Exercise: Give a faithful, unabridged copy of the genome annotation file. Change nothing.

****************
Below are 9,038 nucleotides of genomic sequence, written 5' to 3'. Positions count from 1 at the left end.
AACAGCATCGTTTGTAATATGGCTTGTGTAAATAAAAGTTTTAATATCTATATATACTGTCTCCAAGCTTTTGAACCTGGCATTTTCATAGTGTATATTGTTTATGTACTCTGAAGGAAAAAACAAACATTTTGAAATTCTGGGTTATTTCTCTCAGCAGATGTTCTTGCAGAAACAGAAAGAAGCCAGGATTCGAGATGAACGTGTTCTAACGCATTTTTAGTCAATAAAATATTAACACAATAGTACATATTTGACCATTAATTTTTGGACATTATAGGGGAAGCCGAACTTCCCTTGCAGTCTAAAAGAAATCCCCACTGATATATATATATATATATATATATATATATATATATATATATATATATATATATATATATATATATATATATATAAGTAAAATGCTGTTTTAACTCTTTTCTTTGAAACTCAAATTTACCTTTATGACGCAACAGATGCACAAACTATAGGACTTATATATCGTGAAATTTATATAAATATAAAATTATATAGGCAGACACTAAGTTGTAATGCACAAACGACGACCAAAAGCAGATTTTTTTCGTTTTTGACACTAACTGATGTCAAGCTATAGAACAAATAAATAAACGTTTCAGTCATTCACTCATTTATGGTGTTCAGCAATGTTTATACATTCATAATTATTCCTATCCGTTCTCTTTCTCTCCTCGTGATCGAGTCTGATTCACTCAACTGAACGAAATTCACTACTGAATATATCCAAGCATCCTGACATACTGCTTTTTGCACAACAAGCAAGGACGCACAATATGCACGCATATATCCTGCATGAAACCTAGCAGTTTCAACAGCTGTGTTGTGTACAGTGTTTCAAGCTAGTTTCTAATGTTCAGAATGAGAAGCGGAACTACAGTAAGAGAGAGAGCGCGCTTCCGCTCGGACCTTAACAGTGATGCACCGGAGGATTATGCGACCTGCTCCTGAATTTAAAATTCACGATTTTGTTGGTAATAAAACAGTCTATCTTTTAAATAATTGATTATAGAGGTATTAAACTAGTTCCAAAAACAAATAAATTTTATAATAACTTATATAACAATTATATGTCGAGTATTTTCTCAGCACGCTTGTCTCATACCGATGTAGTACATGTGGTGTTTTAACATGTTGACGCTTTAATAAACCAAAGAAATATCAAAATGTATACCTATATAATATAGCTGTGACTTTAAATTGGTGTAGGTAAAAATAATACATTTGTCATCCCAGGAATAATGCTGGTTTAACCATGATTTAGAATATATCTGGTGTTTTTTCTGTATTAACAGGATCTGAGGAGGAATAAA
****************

Below are 9,038 nucleotides of genomic sequence, written 5' to 3'. Positions count from 1 at the left end.
AACAGCATCGTTTGTAATATGGCTTGTGTAAATAAAAGTTTTAATATCTATATATACTGTCTCCAAGCTTTTGAACCTGGCATTTTCATAGTGTATATTGTTTATGTACTCTGAAGGAAAAAACAAACATTTTGAAATTCTGGGTTATTTCTCTCAGCAGATGTTCTTGCAGAAACAGAAAGAAGCCAGGATTCGAGATGAACGTGTTCTAACGCATTTTTAGTCAATAAAATATTAACACAATAGTACATATTTGACCATTAATTTTTGGACATTATAGGGGAAGCCGAACTTCCCTTGCAGTCTAAAAGAAATCCCCACTGATATATATATATATATATATATATATATATATATATATATATATATATATATATATATATATATATATATATATAAGTAAAATGCTGTTTTAACTCTTTTCTTTGAAACTCAAATTTACCTTTATGACGCAACAGATGCACAAACTATAGGACTTATATATCGTGAAATTTATATAAATATAAAATTATATAGGCAGACACTAAGTTGTAATGCACAAACGACGACCAAAAGCAGATTTTTTTCGTTTTTGACACTAACTGATGTCAAGCTATAGAACAAATAAATAAACGTTTCAGTCATTCACTCATTTATGGTGTTCAGCAATGTTTATACATTCATAATTATTCCTATCCGTTCTCTTTCTCTCCTCGTGATCGAGTCTGATTCACTCAACTGAACGAAATTCACTACTGAATATATCCAAGCATCCTGACATACTGCTTTTTGCACAACAAGCAAGGACGCACAATATGCACGCATATATCCTGCATGAAACCTAGCAGTTTCAACAGCTGTGTTGTGTACAGTGTTTCAAGCTAGTTTCTAATGTTCAGAATGAGAAGCGGAACTACAGTAAGAGAGAGAGCGCGCTTCCGCTCGGACCTTAACAGTGATGCACCGGAGGATTATGCGACCTGCTCCTGAATTTAAAATTCACGATTTTGTTGGTAATAAAACAGTCTATCTTTTAAATAATTGATTATAGAGGTATTAAACTAGTTCCAAAAACAAATAAATTTTATAATAACTTATATAACAATTATATGTCGAGTATTTTCTCAGCACGCTTGTCTCATACCGATGTAGTACATGTGGTGTTTTAACATGTTGACGCTTTAATAAACCAAAGAAATATCAAAATGTATACCTATATAATATAGCTGTGACTTTAAATTGGTGTAGGTAAAAATAATACATTTGTCATCCCAGGAATAATGCTGGTTTAACCATGATTTAGAATATATCTGGTGTTTTTTCTGTATTAACAGGATCTGAGGAGGAATAAA